Plug-in hybrid vans are ‘ideal solution’, says Ford

Plug-in hybrid Transit Custom

Ford has concluded that plug-in hybrid electric vehicles (PHEVs) are “the ideal solution” for urban and extra urban operations, as it moves into the latter stages of its pilot programme with 15 fleet operators.

The trial, which started in London a year ago, is supported by a £4.7 million grant from the Government-funded Advanced Propulsion Centre.

It involves 20 Transit Custom PHEV vans which are powered by a lithium-ion battery, capable of 31 miles of zero-emissions travel, with Ford’s 1.0-litre Ecoboost petrol engine operating as a range extender. The engine does not drive the wheels, it simply helps charge the on-board batteries on the go.

The battery pack is located under the floor so the Custom PHEV offers the same load volume as the standard van, with a one-tonne payload capacity.

The test fleets varied from taxi firm Addison Lee to the Met Police and delivery operator DPD to Heathrow Airport. Each took delivery of vehicles at different points over the trial period but all will run them for a full 12 months.

Ford has now analysed the data from more than 110,000 miles of driving. It found that the vehicles ran on electric-only for 35% of the time in total, rising to 49% in greater London and 69% in central London. Average daily mileage ranged from less than 20 miles to 110 miles.

“It’s the right answer for urban vehicles because they are zero-emission capable and have no compromise on range, volume or capacity,” said Mark Harvey, director Ford Commercial Vehicle Mobility Solutions.

The Custom has four modes: EV Auto (where the best mode for the journey is selected), EV Only (electric only), EV Later (petrol only, conserving the battery for later use) and EV Charge (which recharges a depleted battery during higher speed driving, such as on the motorway).

By making adjustments to the way drivers used the electric powertrain, particularly for those commuting into the city for business, fleets were able to squeeze much higher usage from zero emissions travel.

“One driver started using EV Only mode from the start of his journey but he had no home charging so he was only starting with 35% charge,” said Harvey. “The battery was running for 35.8 km (22 miles) a day and the range extender for 121 km (75 miles).

“We gave him some training so he started the day using EV Charge to recharge the battery, then switched to EV Only in central London. This gave him 75 km (47 miles) of pure EV.”

The Custom PHEV will go into full production towards the end of the year with first customer deliveries expected early 2020.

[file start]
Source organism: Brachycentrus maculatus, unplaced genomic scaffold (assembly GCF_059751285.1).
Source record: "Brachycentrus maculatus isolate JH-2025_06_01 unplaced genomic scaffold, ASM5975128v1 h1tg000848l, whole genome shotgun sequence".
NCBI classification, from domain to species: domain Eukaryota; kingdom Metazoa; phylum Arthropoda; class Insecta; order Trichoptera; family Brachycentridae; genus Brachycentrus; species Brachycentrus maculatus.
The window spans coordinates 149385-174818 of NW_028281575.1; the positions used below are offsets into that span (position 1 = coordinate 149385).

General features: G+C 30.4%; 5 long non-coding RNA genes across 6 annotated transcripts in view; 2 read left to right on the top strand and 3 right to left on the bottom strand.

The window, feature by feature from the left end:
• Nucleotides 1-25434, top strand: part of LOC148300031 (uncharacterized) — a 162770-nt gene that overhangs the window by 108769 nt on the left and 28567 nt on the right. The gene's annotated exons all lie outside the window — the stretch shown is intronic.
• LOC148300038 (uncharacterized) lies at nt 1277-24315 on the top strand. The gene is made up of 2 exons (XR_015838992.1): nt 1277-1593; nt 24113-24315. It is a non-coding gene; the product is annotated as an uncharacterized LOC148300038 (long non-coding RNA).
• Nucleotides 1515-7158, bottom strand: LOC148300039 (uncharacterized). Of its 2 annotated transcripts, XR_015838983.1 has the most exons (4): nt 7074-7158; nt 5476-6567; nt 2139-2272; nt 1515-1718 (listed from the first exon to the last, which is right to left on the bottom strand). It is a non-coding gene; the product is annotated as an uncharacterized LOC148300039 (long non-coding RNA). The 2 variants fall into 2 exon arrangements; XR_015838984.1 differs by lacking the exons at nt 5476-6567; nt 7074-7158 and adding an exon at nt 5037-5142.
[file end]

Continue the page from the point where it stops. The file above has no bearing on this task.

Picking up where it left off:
Ford has made a number of enhancements following the pilot, including installing a more powerful 13.6kWh battery. This will enable full charging within three hours via rapid charge (22kWh) and five hours on domestic (7.2kWh)

It has also improved the feedback information on the driver displays and moved the charging point to the front bumper for better access. Further trials are due to begin this year in Cologne, Germany, and Valencia, Spain.

Harvey said the total cost of ownership model varies dependent on usage – Ford is “still working on” establishing the ‘sweet spot’ for daily/weekly mileage – but it could be comparable to diesel alternatives. Additional savings can be achieved if operating inside the London Congestion Zone.

Ford has kept in close contact with the residual guides and is hopeful the Transit Custom PHEV will get strong values, expected to be revealed within the next couple of months.

The PHEV will be extended to an eight-seat Tourneo Custom people mover version later this year with an EV-only range of 31 miles (total range of 310 miles). Official fuel consumption is 85mpg, with CO2 emissions of 75g/km.

Ford has also outlined plans to join the growing throng of manufacturers with a full electric 3.5-tonne light commercial vehicle, although its BEV Transit will not be launched until 2021, more than a year after the Volkswagen Crafter and Mercedes-Benz Sprinter and two years after the Renault Master.

Roelant de Waard, Ford of Europe vice president of marketing, sales and service, said an electric van was “critical for urban areas”.

He described the electric Transit as a “fleet owner’s dream”, adding that it would be available in multiple body styles with no compromise on payload (one tonne).

No details on range are available, although de Waard said: “We see this van as last mile for inner city use. Professional operators don’t want to pay for what they don’t use so we have to tailor the range.

“If they don’t need more than 80km, they won’t want to pay for 200km. You need a lot of batteries for long range and they are expensive.”

He also outlined details of a two-tonne Transit Custom mild hybrid, which will be launched later this year, promising to improve urban fuel efficiency by up to 8% compare with the 2.0-litre diesel equivalent.

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